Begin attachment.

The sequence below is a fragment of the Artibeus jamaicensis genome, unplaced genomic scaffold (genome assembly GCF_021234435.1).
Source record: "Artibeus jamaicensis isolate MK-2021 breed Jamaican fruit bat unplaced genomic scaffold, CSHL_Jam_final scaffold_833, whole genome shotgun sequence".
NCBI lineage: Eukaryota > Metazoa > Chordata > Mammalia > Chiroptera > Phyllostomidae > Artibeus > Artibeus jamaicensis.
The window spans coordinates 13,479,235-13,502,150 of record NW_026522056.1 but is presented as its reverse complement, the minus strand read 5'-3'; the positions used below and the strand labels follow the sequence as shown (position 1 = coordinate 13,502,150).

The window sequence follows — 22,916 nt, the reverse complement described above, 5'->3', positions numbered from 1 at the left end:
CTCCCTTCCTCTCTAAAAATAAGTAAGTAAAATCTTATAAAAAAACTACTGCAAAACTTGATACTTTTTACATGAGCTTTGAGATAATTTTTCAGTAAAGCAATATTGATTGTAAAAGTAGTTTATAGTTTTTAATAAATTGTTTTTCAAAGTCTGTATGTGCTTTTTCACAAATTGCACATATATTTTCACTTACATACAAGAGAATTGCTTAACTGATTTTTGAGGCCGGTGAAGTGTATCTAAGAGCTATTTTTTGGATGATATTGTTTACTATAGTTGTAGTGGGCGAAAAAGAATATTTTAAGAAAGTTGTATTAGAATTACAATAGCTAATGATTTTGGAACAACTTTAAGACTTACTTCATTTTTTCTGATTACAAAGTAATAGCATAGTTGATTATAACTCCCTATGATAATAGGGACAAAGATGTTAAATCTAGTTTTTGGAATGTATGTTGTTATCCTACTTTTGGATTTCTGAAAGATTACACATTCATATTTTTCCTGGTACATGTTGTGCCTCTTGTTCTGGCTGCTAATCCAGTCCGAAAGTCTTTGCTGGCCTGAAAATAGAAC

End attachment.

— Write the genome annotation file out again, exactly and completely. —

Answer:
The sequence below is a fragment of the Artibeus jamaicensis genome, unplaced genomic scaffold (genome assembly GCF_021234435.1).
Source record: "Artibeus jamaicensis isolate MK-2021 breed Jamaican fruit bat unplaced genomic scaffold, CSHL_Jam_final scaffold_833, whole genome shotgun sequence".
NCBI lineage: Eukaryota > Metazoa > Chordata > Mammalia > Chiroptera > Phyllostomidae > Artibeus > Artibeus jamaicensis.
The window spans coordinates 13,479,235-13,502,150 of record NW_026522056.1 but is presented as its reverse complement, the minus strand read 5'-3'; the positions used below and the strand labels follow the sequence as shown (position 1 = coordinate 13,502,150).

The window sequence follows — 22,916 nt, the reverse complement described above, 5'->3', positions numbered from 1 at the left end:
CTCCCTTCCTCTCTAAAAATAAGTAAGTAAAATCTTATAAAAAAACTACTGCAAAACTTGATACTTTTTACATGAGCTTTGAGATAATTTTTCAGTAAAGCAATATTGATTGTAAAAGTAGTTTATAGTTTTTAATAAATTGTTTTTCAAAGTCTGTATGTGCTTTTTCACAAATTGCACATATATTTTCACTTACATACAAGAGAATTGCTTAACTGATTTTTGAGGCCGGTGAAGTGTATCTAAGAGCTATTTTTTGGATGATATTGTTTACTATAGTTGTAGTGGGCGAAAAAGAATATTTTAAGAAAGTTGTATTAGAATTACAATAGCTAATGATTTTGGAACAACTTTAAGACTTACTTCATTTTTTCTGATTACAAAGTAATAGCATAGTTGATTATAACTCCCTATGATAATAGGGACAAAGATGTTAAATCTAGTTTTTGGAATGTATGTTGTTATCCTACTTTTGGATTTCTGAAAGATTACACATTCATATTTTTCCTGGTACATGTTGTGCCTCTTGTTCTGGCTGCTAATCCAGTCCGAAAGTCTTTGCTGGCCTGAAAATAGAAC